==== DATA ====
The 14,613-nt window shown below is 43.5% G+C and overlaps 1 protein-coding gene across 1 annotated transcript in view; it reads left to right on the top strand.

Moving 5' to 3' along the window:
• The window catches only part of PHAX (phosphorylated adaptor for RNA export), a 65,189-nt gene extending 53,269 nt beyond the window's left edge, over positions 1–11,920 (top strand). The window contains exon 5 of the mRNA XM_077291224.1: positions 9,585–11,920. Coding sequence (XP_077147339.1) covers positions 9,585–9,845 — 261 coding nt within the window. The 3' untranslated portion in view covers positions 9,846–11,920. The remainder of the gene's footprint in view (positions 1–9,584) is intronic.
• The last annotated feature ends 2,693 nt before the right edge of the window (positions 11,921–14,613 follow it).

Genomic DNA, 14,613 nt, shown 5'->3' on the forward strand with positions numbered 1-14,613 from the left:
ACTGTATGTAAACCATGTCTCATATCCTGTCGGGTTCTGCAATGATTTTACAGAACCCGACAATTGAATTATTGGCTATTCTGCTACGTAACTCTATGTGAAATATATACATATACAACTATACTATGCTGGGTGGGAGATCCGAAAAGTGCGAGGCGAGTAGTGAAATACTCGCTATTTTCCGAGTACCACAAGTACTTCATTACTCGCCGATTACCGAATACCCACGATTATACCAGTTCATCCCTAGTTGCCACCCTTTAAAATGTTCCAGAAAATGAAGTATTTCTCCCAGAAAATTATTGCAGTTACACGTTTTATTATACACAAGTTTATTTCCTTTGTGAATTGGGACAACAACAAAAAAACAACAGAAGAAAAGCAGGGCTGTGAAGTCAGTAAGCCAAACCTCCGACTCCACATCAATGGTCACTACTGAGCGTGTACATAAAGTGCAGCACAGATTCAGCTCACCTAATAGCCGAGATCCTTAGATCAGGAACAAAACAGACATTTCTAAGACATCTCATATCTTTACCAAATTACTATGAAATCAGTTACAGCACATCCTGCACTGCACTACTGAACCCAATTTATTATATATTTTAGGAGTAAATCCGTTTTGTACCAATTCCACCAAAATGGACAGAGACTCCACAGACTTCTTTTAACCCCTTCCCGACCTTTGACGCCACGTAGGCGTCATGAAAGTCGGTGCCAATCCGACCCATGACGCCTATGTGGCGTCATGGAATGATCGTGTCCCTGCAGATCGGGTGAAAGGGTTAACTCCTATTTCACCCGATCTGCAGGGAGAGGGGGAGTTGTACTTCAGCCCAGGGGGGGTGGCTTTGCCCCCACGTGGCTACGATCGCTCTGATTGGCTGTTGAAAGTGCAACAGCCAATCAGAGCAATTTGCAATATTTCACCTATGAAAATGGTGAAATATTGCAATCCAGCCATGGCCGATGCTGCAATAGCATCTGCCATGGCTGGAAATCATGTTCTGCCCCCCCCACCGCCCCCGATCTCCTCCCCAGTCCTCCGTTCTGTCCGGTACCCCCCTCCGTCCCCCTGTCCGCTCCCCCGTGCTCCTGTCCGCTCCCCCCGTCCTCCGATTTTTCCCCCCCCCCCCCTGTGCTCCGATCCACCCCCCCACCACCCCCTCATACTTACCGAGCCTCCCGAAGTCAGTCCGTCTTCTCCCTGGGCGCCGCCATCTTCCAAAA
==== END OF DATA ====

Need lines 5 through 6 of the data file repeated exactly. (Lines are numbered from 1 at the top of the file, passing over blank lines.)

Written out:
Genomic DNA, 14,613 nt, shown 5'->3' on the forward strand with positions numbered 1-14,613 from the left:
ACTGTATGTAAACCATGTCTCATATCCTGTCGGGTTCTGCAATGATTTTACAGAACCCGACAATTGAATTATTGGCTATTCTGCTACGTAACTCTATGTGAAATATATACATATACAACTATACTATGCTGGGTGGGAGATCCGAAAAGTGCGAGGCGAGTAGTGAAATACTCGCTATTTTCCGAGTACCACAAGTACTTCATTACTCGCCGATTACCGAATACCCACGATTATACCAGTTCATCCCTAGTTGCCACCCTTTAAAATGTTCCAGAAAATGAAGTATTTCTCCCAGAAAATTATTGCAGTTACACGTTTTATTATACACAAGTTTATTTCCTTTGTGAATTGGGACAACAACAAAAAAACAACAGAAGAAAAGCAGGGCTGTGAAGTCAGTAAGCCAAACCTCCGACTCCACATCAATGGTCACTACTGAGCGTGTACATAAAGTGCAGCACAGATTCAGCTCACCTAATAGCCGAGATCCTTAGATCAGGAACAAAACAGACATTTCTAAGACATCTCATATCTTTACCAAATTACTATGAAATCAGTTACAGCACATCCTGCACTGCACTACTGAACCCAATTTATTATATATTTTAGGAGTAAATCCGTTTTGTACCAATTCCACCAAAATGGACAGAGACTCCACAGACTTCTTTTAACCCCTTCCCGACCTTTGACGCCACGTAGGCGTCATGAAAGTCGGTGCCAATCCGACCCATGACGCCTATGTGGCGTCATGGAATGATCGTGTCCCTGCAGATCGGGTGAAAGGGTTAACTCCTATTTCACCCGATCTGCAGGGAGAGGGGGAGTTGTACTTCAGCCCAGGGGGGGTGGCTTTGCCCCCACGTGGCTACGATCGCTCTGATTGGCTGTTGAAAGTGCAACAGCCAATCAGAGCAATTTGCAATATTTCACCTATGAAAATGGTGAAATATTGCAATCCAGCCATGGCCGATGCTGCAATAGCATCTGCCATGGCTGGAAATCATGTTCTGCCCCCCCCACCGCCCCCGATCTCCTCCCCAGTCCTCCGTTCTGTCCGGTACCCCCCTCCGTCCCCCTGTCCGCTCCCCCGTGCTCCTGTCCGCTCCCCCCGTCCTCCGATTTTTCCCCCCCCCCCCCTGTGCTCCGATCCACCCCCCCACCACCCCCTCATACTTACCGAGCCTCCCGAAGTCAGTCCGTCTTCTCCCTGGGCGCCGCCATCTTCCAAAA